Bunch of Swedish facts.
:blink:


i had mostly been joking there, but when i thought about it it was more of like buying shares or something and just reaping the benefits of regular sales, not an additional fee tagged onto everything. that's messed up that they can do that. i guess there aren't laws against that sort of thing?

The messed up thing is that there's a law specifically giving them the right to do that. Although expanding it to hard drives and flash drives is stretching it because the law says they can take a fee for media primarily used for private copies. External hard drives and USB flash drives are not primarily for storing music. I use all my for backup purposes. It's going to court.

:blink:

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#12 myfinalheaven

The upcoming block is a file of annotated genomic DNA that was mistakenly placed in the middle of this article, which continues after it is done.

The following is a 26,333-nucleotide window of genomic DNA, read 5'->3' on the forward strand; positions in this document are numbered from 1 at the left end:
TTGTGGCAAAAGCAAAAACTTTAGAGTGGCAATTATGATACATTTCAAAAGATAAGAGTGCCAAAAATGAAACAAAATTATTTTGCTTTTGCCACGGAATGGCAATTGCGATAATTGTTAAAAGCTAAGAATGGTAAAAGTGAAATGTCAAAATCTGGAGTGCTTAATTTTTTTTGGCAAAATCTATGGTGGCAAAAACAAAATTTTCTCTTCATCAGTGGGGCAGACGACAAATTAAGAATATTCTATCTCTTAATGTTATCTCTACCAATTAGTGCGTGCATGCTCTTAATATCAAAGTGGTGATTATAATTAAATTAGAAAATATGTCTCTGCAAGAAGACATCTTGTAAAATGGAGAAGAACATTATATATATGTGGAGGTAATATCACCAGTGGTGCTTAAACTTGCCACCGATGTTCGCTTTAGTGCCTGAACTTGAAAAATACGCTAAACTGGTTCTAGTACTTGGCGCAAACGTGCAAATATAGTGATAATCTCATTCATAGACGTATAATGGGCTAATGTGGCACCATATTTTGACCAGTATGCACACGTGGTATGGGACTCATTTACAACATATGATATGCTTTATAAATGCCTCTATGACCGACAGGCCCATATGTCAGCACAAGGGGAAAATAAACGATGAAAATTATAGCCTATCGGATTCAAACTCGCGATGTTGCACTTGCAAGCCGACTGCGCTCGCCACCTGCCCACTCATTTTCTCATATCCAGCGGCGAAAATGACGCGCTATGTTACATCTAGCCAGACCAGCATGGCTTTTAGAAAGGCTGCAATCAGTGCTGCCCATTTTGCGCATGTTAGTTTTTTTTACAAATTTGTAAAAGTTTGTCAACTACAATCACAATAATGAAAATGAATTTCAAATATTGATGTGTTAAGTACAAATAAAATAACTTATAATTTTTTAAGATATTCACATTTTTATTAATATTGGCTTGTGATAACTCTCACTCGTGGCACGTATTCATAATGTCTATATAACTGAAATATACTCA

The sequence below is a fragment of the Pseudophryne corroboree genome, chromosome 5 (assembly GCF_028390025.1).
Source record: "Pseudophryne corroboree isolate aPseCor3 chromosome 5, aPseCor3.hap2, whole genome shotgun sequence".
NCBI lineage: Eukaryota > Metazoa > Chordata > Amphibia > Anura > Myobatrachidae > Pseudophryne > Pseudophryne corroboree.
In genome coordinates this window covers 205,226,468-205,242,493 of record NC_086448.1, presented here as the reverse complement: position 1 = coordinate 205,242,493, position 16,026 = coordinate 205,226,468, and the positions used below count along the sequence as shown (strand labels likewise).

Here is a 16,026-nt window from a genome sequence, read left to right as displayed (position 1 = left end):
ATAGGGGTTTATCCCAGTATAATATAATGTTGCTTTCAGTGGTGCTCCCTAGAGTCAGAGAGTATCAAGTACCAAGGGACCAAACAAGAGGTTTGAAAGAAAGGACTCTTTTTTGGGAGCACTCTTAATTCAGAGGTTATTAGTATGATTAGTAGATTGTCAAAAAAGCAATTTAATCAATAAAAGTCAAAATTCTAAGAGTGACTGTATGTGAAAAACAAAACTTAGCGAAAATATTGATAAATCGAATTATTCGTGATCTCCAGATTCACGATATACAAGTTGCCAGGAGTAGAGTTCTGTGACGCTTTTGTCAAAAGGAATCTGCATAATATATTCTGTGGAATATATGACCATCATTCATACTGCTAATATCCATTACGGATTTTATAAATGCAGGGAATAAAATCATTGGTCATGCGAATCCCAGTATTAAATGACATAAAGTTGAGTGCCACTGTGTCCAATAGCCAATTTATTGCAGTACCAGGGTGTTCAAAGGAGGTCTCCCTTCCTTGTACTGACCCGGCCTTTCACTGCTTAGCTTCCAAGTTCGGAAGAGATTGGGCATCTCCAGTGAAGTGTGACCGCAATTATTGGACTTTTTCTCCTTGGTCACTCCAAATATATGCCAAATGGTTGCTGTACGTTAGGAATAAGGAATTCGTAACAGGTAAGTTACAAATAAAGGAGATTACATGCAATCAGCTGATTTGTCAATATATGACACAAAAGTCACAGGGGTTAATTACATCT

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Posted 08 January 2012 - 12:31 PM

Canada has the same laws. We pay much more for blank media than we should.
And say why it never worked on me.
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#13 Seán

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Posted 08 January 2012 - 06:50 PM

on the upside we don't have the download policing as much as some other places.

everyone is bitches


#14 myfinalheaven

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Posted 08 January 2012 - 07:52 PM

Not yet.
And say why it never worked on me.
Something to do with violence
A long way back, and wrong rewards,
And arrogant eternity.

#15 dorio

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Posted 09 January 2012 - 07:30 AM